DHCP Domain Name Service Used to assign an IP address to a RIS client computer Locates the directory service Active Directory Locates RIS servers and client computer accounts Required Network Services
Client DHCP Server 1 2 3 6 5 4 RIS server Active Directory How RIS Works The client requests an IP address 1 The IP address is supplied by a DHCP server 2 3 The client contacts the RIS server The RIS server checks Active Directory to see if the client has been pre-staged 4 RIS responds or forwards the request to another RIS server 5 The RIS server sends a list of boot images to the client 6
F12 Initiating a Remote Installation When prompted, they press the F12 key The user turns on their computer Operating System for Accounting Department Operating System for Sales Department Operating System for Training Department After being authenticated, they receive a list of available images They then connect to the RIS server
How RISetup Works • RISetup • Similar to installing directly from CD, except the source files reside on RIS servers • Server-only application
-Operating System Only-Marketing Applications-Maintenance Tools • Reference computer provides a standard configuration • Remote Installation Preparation Wizard saves the image on the RIS server • RIS server serves as a distribution point for images • Operating system choices appear to remote-boot enabled client computers How RIPrep Works Reference computer RIS image RIS server Operating system choices RIS client computer
Dynamic Update (DU) • Updates drivers and replacement files • Downloads and uses critical content to enhance the Setup program • If connected to the Internet during setup, it prompts you to download critical content • Option to skip Dynamic Update during setup
Dynamic Update Examples • To specify in Unattend.txt: • [Unattend] DUShare=“Path to dynamic update share” • To run Setup and connect to the Dynamic Update share: • Winnt32 /DUprepare:path to dynamic update share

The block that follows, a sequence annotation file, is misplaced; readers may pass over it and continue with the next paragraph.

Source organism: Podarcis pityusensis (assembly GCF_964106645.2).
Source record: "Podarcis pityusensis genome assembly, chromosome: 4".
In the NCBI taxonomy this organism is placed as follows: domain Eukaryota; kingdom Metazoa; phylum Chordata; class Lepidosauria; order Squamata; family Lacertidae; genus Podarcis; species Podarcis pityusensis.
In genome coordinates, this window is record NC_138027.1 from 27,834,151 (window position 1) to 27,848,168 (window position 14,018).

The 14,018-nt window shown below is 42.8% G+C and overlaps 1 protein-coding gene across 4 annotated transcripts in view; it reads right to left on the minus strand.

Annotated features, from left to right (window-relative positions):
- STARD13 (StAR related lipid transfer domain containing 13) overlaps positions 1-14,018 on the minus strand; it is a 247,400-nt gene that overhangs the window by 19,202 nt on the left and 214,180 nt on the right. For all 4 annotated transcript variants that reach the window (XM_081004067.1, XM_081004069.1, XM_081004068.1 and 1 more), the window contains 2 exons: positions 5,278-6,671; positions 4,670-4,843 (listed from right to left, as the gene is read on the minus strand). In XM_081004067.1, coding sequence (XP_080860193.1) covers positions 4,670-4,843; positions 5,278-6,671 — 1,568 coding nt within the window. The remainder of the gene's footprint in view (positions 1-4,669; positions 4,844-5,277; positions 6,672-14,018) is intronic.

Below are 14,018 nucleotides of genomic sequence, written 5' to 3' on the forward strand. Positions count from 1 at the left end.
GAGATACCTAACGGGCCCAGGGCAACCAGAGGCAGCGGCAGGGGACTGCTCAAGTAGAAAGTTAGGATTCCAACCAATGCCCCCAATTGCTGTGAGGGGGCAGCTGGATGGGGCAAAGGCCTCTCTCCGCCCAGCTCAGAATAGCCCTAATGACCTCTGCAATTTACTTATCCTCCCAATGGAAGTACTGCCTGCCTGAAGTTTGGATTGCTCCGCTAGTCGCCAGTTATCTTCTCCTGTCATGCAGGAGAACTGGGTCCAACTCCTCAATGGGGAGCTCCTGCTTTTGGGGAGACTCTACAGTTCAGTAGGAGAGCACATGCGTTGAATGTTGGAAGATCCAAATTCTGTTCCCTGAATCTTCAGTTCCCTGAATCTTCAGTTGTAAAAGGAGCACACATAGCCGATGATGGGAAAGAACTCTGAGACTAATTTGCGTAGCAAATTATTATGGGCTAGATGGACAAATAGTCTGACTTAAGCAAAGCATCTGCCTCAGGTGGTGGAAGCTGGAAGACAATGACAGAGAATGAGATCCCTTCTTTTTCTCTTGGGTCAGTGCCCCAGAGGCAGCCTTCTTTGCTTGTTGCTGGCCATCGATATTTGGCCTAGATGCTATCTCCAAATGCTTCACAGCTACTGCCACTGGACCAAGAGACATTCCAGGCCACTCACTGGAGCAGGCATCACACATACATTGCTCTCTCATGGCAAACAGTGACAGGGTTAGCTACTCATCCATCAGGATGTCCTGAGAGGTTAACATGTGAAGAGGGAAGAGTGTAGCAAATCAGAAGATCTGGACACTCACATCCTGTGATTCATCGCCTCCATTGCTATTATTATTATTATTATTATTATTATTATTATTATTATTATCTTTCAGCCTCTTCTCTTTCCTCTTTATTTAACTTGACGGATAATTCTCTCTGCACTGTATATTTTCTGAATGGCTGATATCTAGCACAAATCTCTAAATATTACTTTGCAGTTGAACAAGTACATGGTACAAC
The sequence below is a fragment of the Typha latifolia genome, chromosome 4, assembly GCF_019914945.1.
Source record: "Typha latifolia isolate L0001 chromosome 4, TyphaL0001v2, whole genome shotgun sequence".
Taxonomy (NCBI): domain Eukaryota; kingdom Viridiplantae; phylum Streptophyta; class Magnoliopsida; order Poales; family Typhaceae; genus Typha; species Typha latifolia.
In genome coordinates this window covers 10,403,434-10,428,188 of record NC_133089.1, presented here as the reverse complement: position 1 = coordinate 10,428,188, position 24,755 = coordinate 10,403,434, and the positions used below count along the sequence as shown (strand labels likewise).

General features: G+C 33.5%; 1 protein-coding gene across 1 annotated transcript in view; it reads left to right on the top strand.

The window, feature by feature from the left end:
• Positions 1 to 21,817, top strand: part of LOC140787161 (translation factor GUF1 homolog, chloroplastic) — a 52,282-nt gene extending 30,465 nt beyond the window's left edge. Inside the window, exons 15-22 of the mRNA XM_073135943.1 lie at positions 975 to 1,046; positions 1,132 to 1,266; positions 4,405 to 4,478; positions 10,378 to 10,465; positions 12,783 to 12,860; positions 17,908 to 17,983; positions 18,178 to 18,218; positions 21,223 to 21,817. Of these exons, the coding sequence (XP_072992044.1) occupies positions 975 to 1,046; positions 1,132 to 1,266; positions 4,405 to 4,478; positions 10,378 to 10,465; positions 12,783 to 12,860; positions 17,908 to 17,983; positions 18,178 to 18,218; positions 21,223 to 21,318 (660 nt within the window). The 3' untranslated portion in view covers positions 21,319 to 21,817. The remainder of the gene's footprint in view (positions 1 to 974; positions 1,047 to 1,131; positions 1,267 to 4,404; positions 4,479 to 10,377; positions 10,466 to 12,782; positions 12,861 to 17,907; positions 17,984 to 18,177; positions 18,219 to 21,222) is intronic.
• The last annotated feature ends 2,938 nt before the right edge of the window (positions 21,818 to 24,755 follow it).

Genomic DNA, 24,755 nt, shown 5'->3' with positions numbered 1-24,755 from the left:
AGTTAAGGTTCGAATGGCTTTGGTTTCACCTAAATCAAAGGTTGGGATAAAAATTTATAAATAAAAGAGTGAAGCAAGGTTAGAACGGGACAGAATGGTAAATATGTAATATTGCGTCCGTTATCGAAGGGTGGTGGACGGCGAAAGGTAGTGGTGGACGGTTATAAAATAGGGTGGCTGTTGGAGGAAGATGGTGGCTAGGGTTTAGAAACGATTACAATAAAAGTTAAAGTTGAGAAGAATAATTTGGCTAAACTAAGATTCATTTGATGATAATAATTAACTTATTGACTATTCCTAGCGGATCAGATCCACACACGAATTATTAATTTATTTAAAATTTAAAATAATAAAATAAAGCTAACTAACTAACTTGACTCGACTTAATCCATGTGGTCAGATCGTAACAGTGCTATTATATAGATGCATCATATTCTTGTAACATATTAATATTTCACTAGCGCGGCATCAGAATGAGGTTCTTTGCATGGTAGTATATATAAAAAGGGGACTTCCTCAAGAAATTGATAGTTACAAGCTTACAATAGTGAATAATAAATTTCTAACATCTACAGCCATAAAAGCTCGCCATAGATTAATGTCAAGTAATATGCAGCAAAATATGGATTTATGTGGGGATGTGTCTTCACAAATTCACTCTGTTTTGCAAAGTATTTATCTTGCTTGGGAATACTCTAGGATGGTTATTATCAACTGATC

Additional Resources • Windows Resource Kits - Web resources • http://www.microsoft.com/windows/reskits/webresources • Deploying Windows XP Part I: Planning • http://www.microsoft.com/windowsxp/pro/techinfo/deployment/planning/default.asp • Q288344, “HOWTO: Unattended Installation of Third Party Mass Storage Drivers in Windows NT and Windows 2000” • Q250609, “INFO: Quick Guide to Preinstalling Windows” • Q314459, “How to Perform an Unattended Installation of Windows from a CD-ROM”
Additional Resources (2) • Q302577, “HOW TO: Use Sysprep.exe Tool to Automate Successful Deployment of Windows XP” • Q282190, “Description of New Features in Sysprep for Windows XP” • Q303786, “Missing [SysprepMassStorage] Section Causes STOP 0x7B Error Message on Windows XP Sysprep Images” • Q257813, “Using Sysprep May Result in ‘Stop 0x7b (Inaccessible Boot Device)’ on Some Computers”
Additional Resources (3) • Q313069, “Update for the Riprep Tool” • Q304314, “How to Deploy Windows XP Images from Windows 2000 RIS Servers” • Q287546, “ ‘Missing Files’ Error Message During Setup When Deploying Windows XP Images” • Q311220, “Description of the Dynamic Update Feature in Windows XP Setup” • Microsoft Security • http://www.microsoft.com/security
More Information for Service Providers • Windows XP White Papers • http://www.microsoft.com/serviceproviders/whitepapers/winxp.asp • Windows XP Deployment Guides • http://www.microsoft.com/serviceproviders/deployment/winxp.asp • Windows 2000 Deployment Guides • http://www.microsoft.com/serviceproviders/deployment/win2k.asp